I earned my bachelor’s degree in Biology from UNC Chapel Hill in 2008. During my undergraduate years here, I developed an interest in biomedical research and worked with a lab nearby at Duke University Neurosurgery as well as a group in UNC Gastroenterology. I decided to continue my work with the UNC group and pursue graduate study with the Department of Cell and Molecular Physiology in 2009.
My main interests are in basic and translational stem cell and regenerative medicine research. The Department of Cell and Molecular Physiology at UNC fits my personal research interests by creating an environment that couples excellence in basic science with an understanding of human physiology and disease. Additionally, there is a level of collegiality between faculty, staff, and students that makes the Department feel like “home”.
I am currently conducting research on intestinal epithelial stem cells with Drs. Kay Lund and Scott Magness. We are specifically interested in the genetic regulation of intestinal epithelial stem cell populations by the Sox family of transcription factors. Understanding how stem cell populations self-renew and differentiate in adult tissues could lead to novel therapeutics applicable to degenerative disease, injury, and cancer. As a secondary interest, we are collaborating with biomedical engineers and chemists to develop novel technologies that will facilitate the study of somatic stem cell populations.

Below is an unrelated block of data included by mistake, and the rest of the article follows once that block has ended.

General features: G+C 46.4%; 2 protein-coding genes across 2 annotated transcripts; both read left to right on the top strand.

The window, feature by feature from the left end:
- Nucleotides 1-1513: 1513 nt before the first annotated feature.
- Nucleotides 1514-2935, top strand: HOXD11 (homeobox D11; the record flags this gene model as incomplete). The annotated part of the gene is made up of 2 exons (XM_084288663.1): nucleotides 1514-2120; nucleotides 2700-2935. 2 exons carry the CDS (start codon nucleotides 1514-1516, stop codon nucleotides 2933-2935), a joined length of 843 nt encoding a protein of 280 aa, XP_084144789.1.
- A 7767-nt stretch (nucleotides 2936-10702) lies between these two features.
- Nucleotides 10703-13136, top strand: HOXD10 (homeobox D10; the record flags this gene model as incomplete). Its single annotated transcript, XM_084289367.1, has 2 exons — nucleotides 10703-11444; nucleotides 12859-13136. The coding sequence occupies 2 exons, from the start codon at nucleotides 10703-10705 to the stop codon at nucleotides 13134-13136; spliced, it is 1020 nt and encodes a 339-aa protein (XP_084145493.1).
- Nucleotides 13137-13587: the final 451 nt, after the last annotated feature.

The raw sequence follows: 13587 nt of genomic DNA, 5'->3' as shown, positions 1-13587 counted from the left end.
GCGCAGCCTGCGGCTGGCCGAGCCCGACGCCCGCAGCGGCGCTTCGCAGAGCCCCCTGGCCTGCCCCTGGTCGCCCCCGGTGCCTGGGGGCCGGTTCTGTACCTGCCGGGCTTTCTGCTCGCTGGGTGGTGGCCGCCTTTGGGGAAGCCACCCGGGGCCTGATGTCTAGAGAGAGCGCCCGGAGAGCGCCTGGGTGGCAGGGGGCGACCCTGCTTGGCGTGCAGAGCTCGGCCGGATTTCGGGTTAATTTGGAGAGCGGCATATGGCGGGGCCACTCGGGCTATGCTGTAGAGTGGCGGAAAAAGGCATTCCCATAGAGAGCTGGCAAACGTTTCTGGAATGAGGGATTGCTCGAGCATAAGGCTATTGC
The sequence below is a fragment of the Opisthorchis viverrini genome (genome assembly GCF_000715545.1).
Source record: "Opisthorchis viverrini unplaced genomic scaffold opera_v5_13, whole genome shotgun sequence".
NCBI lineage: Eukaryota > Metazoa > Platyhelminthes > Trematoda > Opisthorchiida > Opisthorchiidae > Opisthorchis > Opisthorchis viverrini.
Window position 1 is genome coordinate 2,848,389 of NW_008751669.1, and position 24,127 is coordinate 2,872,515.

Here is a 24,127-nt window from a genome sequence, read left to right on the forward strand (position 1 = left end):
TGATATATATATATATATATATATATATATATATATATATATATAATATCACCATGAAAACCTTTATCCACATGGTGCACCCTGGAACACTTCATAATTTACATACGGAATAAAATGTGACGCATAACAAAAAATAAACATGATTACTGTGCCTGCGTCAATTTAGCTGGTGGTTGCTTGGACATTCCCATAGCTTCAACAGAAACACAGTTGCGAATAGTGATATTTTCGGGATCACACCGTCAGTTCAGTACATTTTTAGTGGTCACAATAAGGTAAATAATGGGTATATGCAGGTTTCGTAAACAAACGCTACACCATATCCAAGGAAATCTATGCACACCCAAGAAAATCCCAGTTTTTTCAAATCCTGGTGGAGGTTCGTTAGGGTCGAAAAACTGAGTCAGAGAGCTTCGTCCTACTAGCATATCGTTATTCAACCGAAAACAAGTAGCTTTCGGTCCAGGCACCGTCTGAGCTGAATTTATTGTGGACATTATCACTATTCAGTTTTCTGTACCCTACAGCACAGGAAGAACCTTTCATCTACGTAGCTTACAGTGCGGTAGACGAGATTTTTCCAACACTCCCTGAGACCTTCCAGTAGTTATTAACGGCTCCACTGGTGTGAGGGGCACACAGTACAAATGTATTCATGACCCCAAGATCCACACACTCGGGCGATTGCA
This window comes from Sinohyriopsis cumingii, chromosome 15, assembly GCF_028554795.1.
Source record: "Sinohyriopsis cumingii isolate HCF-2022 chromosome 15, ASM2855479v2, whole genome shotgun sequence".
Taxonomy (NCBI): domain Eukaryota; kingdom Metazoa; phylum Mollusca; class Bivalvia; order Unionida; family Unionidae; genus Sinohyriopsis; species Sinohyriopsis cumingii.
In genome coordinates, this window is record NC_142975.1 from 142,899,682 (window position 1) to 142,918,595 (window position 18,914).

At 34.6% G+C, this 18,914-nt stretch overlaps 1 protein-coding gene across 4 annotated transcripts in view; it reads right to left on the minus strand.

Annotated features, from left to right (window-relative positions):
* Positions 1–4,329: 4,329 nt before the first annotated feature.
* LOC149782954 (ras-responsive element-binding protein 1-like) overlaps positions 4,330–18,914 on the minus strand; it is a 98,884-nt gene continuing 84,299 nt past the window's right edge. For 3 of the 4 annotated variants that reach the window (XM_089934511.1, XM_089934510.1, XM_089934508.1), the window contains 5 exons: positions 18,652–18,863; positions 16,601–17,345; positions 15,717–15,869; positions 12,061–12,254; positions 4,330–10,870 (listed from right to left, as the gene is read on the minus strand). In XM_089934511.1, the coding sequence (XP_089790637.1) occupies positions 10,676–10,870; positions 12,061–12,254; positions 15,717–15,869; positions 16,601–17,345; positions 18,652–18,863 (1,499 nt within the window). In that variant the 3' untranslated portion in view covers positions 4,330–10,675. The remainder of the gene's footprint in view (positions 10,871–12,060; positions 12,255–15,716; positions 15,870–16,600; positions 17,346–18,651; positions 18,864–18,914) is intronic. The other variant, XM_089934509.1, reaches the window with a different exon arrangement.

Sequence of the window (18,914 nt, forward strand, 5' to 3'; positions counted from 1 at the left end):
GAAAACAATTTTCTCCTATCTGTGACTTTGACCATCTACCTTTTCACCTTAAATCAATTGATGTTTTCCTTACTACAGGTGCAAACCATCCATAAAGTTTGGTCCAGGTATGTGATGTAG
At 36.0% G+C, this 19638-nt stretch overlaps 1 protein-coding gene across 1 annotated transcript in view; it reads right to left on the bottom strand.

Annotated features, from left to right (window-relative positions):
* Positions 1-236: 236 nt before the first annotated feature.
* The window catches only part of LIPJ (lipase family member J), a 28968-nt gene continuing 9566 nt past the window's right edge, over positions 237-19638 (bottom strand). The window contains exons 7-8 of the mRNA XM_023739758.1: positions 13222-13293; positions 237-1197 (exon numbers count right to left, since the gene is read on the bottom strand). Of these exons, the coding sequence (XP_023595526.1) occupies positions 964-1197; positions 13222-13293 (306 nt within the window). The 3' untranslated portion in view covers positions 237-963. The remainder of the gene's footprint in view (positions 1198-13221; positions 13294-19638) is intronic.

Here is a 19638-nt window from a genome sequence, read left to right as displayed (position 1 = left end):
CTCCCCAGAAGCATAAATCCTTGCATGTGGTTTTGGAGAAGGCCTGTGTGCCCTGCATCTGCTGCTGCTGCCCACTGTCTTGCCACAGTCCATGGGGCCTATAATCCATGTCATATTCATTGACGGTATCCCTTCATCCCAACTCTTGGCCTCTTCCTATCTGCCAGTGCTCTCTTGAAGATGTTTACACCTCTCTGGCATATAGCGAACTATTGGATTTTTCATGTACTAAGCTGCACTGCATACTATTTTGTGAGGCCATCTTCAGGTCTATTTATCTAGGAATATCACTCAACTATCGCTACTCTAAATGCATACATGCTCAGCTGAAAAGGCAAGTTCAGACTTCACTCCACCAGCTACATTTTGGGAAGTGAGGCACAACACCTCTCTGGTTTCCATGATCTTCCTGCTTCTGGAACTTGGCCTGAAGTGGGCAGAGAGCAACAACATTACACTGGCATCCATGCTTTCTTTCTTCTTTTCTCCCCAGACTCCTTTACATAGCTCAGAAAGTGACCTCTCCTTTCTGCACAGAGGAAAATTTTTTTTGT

Gracz, AD, Puthoff, BJ and ST Magness (2011). Identification, isolation, and culture of intestinal epithelial stem cells from murine intestine. In Singh S. R. (Ed.), Somatic Stem Cells: Methods and Protocols, Series: Methods in Molecular Biology, Humana (Springer), New York. (book chapter, accepted)
Gracz AD, Magness ST. Sry-box (SOX) transcription factors in gastrointestinal physiology and disease. Am J Physiol Gastrointest Liver Physiol. 2011 Apr;300(4):G503-15. Review.
von Furstenberg RJ, Gulati AS, Baxi A, Doherty JM, Stappenbeck TS, Gracz AD, Magness ST, Henning SJ. Sorting mouse jejunal epithelial cells with CD24 yields a population with characteristics of intestinal stem cells. Am J Physiol Gastrointest Liver Physiol. 2011 Mar;300(3):G409-17.
Gracz AD, Ramalingam S, Magness ST. Sox9 expression marks a subset of CD24-expressing small intestine epithelial stem cells that form organoids in vitro. Am J Physiol Gastrointest Liver Physiol. 2010 May;298(5):G590-600.
NCTraCS $2K Pilot Grant (PI): Identifying cell-surface markers for the isolation of intestinal stem cells from human tissue", May 2011
Funding period 6/1/11-6/1/12.
NSF Graduate Research Fellowship: Honorable Mention, April 2011